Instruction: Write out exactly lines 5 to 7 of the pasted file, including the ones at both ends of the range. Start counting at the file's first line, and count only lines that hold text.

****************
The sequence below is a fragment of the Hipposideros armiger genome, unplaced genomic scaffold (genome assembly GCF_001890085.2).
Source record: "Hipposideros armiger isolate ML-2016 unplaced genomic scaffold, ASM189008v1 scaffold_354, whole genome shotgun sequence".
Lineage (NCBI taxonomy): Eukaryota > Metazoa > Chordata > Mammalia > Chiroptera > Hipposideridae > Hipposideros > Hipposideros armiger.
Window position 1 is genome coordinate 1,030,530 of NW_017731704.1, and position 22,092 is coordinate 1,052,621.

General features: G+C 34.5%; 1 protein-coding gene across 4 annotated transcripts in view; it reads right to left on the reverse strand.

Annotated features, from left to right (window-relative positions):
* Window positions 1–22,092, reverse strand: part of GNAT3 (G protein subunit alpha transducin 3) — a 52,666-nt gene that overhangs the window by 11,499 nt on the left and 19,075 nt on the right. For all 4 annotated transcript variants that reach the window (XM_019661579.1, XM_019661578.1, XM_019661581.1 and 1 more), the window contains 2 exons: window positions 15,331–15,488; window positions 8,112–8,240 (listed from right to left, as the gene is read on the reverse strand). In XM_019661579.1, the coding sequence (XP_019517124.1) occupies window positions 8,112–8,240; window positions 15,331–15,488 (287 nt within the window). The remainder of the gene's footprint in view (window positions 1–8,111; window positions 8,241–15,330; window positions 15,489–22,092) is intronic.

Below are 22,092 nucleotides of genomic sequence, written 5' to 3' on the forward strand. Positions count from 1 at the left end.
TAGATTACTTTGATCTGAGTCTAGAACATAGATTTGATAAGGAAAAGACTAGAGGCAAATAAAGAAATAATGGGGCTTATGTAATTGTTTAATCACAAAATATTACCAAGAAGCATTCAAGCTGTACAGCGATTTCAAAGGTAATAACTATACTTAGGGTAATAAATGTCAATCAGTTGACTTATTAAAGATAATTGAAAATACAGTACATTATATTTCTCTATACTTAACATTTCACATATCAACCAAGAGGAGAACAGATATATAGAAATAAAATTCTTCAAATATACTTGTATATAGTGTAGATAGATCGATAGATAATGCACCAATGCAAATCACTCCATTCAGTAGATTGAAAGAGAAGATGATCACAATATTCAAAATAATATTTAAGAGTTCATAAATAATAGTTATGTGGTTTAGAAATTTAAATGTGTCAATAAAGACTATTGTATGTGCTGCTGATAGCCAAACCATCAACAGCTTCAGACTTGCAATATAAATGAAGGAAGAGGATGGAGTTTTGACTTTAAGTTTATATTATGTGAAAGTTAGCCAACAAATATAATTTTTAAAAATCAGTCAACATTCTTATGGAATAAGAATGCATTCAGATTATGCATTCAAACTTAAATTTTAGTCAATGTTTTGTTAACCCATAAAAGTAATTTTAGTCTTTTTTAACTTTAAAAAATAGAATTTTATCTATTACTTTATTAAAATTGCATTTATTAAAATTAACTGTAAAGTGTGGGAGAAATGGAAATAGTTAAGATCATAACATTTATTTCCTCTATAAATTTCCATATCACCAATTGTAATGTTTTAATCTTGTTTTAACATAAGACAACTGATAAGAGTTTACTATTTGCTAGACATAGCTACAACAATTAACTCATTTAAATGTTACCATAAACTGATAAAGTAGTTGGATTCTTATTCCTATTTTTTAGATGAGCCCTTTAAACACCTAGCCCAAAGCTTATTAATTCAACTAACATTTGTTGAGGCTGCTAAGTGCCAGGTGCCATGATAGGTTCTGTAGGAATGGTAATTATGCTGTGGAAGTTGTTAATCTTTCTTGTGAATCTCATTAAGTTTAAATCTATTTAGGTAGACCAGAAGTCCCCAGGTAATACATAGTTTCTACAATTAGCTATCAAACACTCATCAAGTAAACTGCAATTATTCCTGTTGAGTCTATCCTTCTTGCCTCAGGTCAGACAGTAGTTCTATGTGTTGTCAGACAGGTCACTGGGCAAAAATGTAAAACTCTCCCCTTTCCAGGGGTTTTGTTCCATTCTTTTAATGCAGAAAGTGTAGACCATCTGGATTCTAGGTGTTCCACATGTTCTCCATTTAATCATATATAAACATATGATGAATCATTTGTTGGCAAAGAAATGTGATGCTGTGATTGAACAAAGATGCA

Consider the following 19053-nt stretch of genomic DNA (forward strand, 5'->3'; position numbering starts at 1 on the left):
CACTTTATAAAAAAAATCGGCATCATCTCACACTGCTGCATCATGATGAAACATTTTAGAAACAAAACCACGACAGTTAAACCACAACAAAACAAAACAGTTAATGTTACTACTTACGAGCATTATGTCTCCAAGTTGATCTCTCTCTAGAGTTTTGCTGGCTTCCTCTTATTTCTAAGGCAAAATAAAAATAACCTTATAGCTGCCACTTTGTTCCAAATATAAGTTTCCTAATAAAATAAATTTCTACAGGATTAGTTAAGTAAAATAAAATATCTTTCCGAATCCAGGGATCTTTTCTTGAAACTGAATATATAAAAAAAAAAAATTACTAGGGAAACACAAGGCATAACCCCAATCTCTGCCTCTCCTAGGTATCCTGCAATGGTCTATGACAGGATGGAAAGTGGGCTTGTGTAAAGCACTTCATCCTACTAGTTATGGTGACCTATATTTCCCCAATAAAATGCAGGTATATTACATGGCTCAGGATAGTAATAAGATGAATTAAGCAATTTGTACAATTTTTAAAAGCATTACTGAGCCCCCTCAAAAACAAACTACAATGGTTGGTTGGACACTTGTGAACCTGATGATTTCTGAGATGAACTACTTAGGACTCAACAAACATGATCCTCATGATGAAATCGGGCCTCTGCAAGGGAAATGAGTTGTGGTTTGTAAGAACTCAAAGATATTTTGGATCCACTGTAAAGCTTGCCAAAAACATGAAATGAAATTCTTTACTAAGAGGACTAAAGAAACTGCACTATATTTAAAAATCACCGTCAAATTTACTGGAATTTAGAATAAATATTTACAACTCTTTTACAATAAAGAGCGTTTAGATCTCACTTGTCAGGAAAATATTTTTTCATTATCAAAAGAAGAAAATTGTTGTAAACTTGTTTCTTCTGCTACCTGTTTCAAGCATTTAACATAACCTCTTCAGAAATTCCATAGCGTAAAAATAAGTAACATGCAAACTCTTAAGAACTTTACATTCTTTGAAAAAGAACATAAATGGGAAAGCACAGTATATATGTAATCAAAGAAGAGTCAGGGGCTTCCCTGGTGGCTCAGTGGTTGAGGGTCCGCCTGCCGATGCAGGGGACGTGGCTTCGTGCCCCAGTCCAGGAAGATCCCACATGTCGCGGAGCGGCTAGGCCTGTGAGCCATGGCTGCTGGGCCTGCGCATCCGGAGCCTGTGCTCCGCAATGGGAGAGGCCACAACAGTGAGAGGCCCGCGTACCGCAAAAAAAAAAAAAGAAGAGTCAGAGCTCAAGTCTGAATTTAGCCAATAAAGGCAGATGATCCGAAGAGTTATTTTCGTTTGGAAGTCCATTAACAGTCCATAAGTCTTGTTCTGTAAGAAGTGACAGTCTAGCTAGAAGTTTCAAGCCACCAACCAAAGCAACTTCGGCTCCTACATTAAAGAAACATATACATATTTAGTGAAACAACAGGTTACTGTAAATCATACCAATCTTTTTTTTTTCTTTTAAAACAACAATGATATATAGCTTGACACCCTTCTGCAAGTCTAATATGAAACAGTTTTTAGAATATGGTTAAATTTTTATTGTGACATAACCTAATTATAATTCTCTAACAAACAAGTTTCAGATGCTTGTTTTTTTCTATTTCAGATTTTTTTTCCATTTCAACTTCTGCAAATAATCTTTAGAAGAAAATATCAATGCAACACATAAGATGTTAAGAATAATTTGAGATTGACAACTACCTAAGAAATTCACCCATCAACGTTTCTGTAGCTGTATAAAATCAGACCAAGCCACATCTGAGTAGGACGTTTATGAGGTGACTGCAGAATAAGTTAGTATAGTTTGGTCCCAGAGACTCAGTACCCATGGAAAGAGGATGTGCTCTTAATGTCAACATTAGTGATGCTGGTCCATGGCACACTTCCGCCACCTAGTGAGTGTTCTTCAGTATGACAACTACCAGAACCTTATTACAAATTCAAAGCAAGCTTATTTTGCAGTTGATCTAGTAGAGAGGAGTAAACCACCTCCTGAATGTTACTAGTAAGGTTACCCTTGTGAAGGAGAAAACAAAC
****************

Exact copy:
General features: G+C 34.5%; 1 protein-coding gene across 4 annotated transcripts in view; it reads right to left on the reverse strand.

Annotated features, from left to right (window-relative positions):
* Window positions 1–22,092, reverse strand: part of GNAT3 (G protein subunit alpha transducin 3) — a 52,666-nt gene that overhangs the window by 11,499 nt on the left and 19,075 nt on the right. For all 4 annotated transcript variants that reach the window (XM_019661579.1, XM_019661578.1, XM_019661581.1 and 1 more), the window contains 2 exons: window positions 15,331–15,488; window positions 8,112–8,240 (listed from right to left, as the gene is read on the reverse strand). In XM_019661579.1, the coding sequence (XP_019517124.1) occupies window positions 8,112–8,240; window positions 15,331–15,488 (287 nt within the window). The remainder of the gene's footprint in view (window positions 1–8,111; window positions 8,241–15,330; window positions 15,489–22,092) is intronic.